Open GL Super Bible

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Continuity

If two curves placed side by side share an endpoint (called the breakpoint), they together form a piecewise curve. The continuity of these curves at this breakpoint describes how smooth the transition is between them. The four categories of continuity are none (C0), positional (C1), tangential (C2), and curvature (C3).

As you can see in Figure 17-3, no continuity is when the two curves don’t meet at all. Positional continuity is achieved when the curves at least meet and share a common endpoint. Tangential continuity occurs when the two curves have the same tangent at the breakpoint. Finally, curvature continuity means the two curves’ tangents also have the same rate of change at the breakpoint (thus an even smoother transition).


Figure 17-3  Continuity of piecewise curves

When assembling complex surfaces or curves from many pieces, you will usually strive for C2 or C3 continuity. You’ll see later that some parameters for curve and surface generation can be chosen to produce the desired continuity.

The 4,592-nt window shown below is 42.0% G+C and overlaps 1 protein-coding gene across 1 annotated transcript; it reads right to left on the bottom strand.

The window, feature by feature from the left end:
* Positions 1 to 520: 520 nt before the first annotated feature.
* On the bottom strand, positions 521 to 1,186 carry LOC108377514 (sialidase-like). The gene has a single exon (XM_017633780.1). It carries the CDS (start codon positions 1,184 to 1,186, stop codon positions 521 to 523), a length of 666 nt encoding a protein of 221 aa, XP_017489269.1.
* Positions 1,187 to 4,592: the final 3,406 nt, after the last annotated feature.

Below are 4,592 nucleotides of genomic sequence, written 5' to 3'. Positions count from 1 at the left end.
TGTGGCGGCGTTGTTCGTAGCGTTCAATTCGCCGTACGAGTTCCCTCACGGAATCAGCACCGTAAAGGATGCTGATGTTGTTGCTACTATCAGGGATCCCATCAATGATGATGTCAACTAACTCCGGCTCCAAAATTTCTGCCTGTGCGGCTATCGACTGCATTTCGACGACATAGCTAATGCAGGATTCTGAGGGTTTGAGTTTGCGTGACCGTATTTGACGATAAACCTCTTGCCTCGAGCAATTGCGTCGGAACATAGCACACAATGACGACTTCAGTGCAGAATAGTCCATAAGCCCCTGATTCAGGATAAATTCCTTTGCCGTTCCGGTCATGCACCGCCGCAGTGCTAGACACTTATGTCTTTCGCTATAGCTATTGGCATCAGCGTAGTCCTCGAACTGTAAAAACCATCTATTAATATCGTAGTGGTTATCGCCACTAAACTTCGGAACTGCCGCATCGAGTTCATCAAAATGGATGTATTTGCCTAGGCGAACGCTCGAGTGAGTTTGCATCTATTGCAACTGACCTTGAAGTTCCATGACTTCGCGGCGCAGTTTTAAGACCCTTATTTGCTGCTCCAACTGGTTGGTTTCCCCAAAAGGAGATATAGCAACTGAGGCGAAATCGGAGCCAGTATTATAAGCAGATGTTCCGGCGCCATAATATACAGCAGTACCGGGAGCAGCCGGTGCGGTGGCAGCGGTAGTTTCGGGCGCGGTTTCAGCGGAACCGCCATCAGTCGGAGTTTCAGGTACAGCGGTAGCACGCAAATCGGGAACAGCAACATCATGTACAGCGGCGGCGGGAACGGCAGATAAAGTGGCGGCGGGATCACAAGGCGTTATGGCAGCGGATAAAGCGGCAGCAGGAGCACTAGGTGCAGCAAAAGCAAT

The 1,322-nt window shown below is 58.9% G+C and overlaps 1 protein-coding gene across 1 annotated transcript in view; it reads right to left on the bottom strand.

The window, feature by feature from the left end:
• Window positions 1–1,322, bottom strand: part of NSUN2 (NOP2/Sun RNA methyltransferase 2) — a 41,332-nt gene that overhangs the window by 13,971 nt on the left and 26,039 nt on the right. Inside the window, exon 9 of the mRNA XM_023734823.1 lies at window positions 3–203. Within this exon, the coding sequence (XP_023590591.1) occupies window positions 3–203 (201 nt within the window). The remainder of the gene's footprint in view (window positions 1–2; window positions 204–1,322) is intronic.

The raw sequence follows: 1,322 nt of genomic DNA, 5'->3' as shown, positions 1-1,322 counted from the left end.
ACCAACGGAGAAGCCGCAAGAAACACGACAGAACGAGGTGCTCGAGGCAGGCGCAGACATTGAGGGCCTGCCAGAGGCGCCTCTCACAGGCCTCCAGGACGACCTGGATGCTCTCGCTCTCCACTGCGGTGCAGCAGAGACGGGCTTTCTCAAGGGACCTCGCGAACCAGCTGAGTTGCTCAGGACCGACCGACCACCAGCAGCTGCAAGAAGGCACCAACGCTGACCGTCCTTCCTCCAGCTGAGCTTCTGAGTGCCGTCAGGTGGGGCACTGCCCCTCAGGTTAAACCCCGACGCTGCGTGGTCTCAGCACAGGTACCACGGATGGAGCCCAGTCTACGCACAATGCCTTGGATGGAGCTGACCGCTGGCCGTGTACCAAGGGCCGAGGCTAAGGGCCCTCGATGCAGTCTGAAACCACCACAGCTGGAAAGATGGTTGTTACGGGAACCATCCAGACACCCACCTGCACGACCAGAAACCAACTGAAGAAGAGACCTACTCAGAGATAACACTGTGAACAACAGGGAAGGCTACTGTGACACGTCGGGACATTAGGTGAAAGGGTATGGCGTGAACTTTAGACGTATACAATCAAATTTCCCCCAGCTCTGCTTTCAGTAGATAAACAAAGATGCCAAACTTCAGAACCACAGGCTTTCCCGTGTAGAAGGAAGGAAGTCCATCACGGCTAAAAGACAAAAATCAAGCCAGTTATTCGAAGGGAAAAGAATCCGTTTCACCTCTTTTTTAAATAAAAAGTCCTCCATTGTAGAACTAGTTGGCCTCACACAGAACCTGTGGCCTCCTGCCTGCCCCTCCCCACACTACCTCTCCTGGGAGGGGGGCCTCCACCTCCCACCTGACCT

Evaluators

OpenGL contains several functions that make it very easy to draw Bazier curves and surfaces by specifying the control points and the range for the parametric u and v parameters. Then, by calling the appropriate evaluation function (the evaluator), the points that make up the curve or surface are generated. We’ll start with a 2D example of a Bazier curve and then extend this to three dimensions to create a Bazier surface.

A 2D Curve

The best way to get started is with an example, explaining it line by line. Listing 17-1 shows some code from the example program BEZIER in this chapter’s subdirectory on the CD. This program specifies four control points for a Bazier curve and then renders the curve using an evaluator. The output from Listing 17-1 is shown in Figure 17-4.


Figure 17-4  Output from the BEZIER example program

Listing 17-1 Code from BEZIER that draws a Bazier curve with four control points

// The number of control points for this curve
GLint nNumPoints = 4;

GLfloat ctrlPoints[4][3]= {{  -4.0f, 0.0f, 0.0f},      // Endpoint